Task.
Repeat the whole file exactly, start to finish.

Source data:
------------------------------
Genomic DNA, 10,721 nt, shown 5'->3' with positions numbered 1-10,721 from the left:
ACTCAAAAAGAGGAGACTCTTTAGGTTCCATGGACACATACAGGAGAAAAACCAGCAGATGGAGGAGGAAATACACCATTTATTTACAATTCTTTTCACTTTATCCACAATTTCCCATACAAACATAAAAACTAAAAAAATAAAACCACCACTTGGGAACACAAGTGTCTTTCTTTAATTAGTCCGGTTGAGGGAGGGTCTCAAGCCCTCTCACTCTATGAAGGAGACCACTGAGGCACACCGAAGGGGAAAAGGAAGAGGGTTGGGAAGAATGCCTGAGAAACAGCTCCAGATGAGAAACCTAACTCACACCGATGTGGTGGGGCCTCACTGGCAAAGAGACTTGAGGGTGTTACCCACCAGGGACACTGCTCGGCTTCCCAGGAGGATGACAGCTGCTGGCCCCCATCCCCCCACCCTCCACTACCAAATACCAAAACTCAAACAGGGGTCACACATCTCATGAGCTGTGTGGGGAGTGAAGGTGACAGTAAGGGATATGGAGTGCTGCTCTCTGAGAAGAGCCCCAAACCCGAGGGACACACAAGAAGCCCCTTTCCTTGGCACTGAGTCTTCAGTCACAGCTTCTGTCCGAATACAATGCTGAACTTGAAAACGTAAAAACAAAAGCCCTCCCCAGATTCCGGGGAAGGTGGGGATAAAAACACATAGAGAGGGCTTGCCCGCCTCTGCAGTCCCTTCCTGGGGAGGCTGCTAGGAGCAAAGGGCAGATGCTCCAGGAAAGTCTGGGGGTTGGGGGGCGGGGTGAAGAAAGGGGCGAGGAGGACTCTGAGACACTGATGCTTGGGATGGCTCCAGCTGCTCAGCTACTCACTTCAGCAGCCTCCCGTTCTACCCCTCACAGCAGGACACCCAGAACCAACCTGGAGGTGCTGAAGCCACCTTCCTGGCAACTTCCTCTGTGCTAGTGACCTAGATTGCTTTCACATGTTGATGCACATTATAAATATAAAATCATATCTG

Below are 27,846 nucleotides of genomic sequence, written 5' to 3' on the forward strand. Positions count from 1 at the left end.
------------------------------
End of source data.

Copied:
Genomic DNA, 10,721 nt, shown 5'->3' with positions numbered 1-10,721 from the left:
ACTCAAAAAGAGGAGACTCTTTAGGTTCCATGGACACATACAGGAGAAAAACCAGCAGATGGAGGAGGAAATACACCATTTATTTACAATTCTTTTCACTTTATCCACAATTTCCCATACAAACATAAAAACTAAAAAAATAAAACCACCACTTGGGAACACAAGTGTCTTTCTTTAATTAGTCCGGTTGAGGGAGGGTCTCAAGCCCTCTCACTCTATGAAGGAGACCACTGAGGCACACCGAAGGGGAAAAGGAAGAGGGTTGGGAAGAATGCCTGAGAAACAGCTCCAGATGAGAAACCTAACTCACACCGATGTGGTGGGGCCTCACTGGCAAAGAGACTTGAGGGTGTTACCCACCAGGGACACTGCTCGGCTTCCCAGGAGGATGACAGCTGCTGGCCCCCATCCCCCCACCCTCCACTACCAAATACCAAAACTCAAACAGGGGTCACACATCTCATGAGCTGTGTGGGGAGTGAAGGTGACAGTAAGGGATATGGAGTGCTGCTCTCTGAGAAGAGCCCCAAACCCGAGGGACACACAAGAAGCCCCTTTCCTTGGCACTGAGTCTTCAGTCACAGCTTCTGTCCGAATACAATGCTGAACTTGAAAACGTAAAAACAAAAGCCCTCCCCAGATTCCGGGGAAGGTGGGGATAAAAACACATAGAGAGGGCTTGCCCGCCTCTGCAGTCCCTTCCTGGGGAGGCTGCTAGGAGCAAAGGGCAGATGCTCCAGGAAAGTCTGGGGGTTGGGGGGCGGGGTGAAGAAAGGGGCGAGGAGGACTCTGAGACACTGATGCTTGGGATGGCTCCAGCTGCTCAGCTACTCACTTCAGCAGCCTCCCGTTCTACCCCTCACAGCAGGACACCCAGAACCAACCTGGAGGTGCTGAAGCCACCTTCCTGGCAACTTCCTCTGTGCTAGTGACCTAGATTGCTTTCACATGTTGATGCACATTATAAATATAAAATCATATCTG

Below are 27,846 nucleotides of genomic sequence, written 5' to 3' on the forward strand. Positions count from 1 at the left end.